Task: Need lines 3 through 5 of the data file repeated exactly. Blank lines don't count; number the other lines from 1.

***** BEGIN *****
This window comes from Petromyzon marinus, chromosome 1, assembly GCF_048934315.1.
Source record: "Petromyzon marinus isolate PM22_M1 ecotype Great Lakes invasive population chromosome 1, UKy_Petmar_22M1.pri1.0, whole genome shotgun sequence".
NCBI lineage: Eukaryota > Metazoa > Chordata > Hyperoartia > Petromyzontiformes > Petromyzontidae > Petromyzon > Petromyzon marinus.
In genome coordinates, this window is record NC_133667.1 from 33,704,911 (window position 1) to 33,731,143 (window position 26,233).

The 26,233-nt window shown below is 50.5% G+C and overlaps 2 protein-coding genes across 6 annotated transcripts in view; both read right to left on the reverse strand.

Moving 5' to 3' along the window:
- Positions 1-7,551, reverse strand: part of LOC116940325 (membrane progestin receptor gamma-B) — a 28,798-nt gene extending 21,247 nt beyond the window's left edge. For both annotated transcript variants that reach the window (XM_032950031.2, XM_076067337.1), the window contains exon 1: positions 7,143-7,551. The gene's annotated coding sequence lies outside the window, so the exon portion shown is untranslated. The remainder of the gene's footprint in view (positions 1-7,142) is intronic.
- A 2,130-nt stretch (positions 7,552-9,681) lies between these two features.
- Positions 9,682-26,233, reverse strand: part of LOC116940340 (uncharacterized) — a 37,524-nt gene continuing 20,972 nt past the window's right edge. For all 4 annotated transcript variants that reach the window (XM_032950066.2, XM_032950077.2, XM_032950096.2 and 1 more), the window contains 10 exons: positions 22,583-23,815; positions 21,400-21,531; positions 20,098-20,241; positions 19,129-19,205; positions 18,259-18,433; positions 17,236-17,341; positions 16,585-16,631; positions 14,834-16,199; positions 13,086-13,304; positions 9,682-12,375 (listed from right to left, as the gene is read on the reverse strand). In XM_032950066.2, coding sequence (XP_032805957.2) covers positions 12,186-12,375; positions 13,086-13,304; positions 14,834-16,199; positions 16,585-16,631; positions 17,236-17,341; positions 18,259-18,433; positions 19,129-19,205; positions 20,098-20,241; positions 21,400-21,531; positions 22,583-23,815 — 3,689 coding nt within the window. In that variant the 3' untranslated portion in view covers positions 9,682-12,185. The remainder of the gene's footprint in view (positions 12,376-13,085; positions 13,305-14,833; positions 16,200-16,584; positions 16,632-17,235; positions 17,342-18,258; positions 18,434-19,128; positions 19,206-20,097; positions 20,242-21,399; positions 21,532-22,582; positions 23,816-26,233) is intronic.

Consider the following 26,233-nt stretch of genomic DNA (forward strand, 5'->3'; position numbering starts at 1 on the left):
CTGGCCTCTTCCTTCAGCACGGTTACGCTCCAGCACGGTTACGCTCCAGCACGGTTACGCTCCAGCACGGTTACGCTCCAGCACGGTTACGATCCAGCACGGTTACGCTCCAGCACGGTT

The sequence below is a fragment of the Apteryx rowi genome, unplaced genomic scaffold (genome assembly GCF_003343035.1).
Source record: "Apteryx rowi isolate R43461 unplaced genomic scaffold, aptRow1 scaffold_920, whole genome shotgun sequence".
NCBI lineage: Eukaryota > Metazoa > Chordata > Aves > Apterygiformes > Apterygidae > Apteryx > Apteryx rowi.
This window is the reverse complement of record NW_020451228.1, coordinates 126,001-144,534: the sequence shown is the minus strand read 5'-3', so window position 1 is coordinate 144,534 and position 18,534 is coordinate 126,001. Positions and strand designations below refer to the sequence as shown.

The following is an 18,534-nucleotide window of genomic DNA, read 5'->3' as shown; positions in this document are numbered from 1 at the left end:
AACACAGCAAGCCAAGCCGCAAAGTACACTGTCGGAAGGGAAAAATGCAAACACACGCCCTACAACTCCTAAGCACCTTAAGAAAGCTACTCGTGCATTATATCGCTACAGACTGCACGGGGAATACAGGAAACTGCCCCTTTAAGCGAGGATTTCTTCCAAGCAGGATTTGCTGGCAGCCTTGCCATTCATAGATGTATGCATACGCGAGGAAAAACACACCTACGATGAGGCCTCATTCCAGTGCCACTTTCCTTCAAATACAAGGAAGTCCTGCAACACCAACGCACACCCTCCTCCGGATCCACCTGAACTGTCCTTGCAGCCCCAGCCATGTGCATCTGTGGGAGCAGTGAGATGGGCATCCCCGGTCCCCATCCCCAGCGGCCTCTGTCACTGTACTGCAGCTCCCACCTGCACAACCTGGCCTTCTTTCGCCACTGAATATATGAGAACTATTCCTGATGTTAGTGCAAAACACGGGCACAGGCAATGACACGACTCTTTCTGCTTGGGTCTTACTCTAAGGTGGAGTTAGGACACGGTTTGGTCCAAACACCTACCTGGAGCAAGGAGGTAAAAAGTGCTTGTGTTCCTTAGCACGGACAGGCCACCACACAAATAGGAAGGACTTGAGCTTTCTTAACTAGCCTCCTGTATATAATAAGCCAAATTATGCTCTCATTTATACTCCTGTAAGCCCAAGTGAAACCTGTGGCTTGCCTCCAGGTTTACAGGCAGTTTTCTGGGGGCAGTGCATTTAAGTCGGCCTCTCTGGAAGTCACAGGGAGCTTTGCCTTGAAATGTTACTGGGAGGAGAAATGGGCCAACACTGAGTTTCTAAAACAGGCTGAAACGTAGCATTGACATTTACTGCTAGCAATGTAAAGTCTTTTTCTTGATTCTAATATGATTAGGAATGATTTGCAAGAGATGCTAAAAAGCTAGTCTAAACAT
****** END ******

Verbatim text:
NCBI lineage: Eukaryota > Metazoa > Chordata > Hyperoartia > Petromyzontiformes > Petromyzontidae > Petromyzon > Petromyzon marinus.
In genome coordinates, this window is record NC_133667.1 from 33,704,911 (window position 1) to 33,731,143 (window position 26,233).

The 26,233-nt window shown below is 50.5% G+C and overlaps 2 protein-coding genes across 6 annotated transcripts in view; both read right to left on the reverse strand.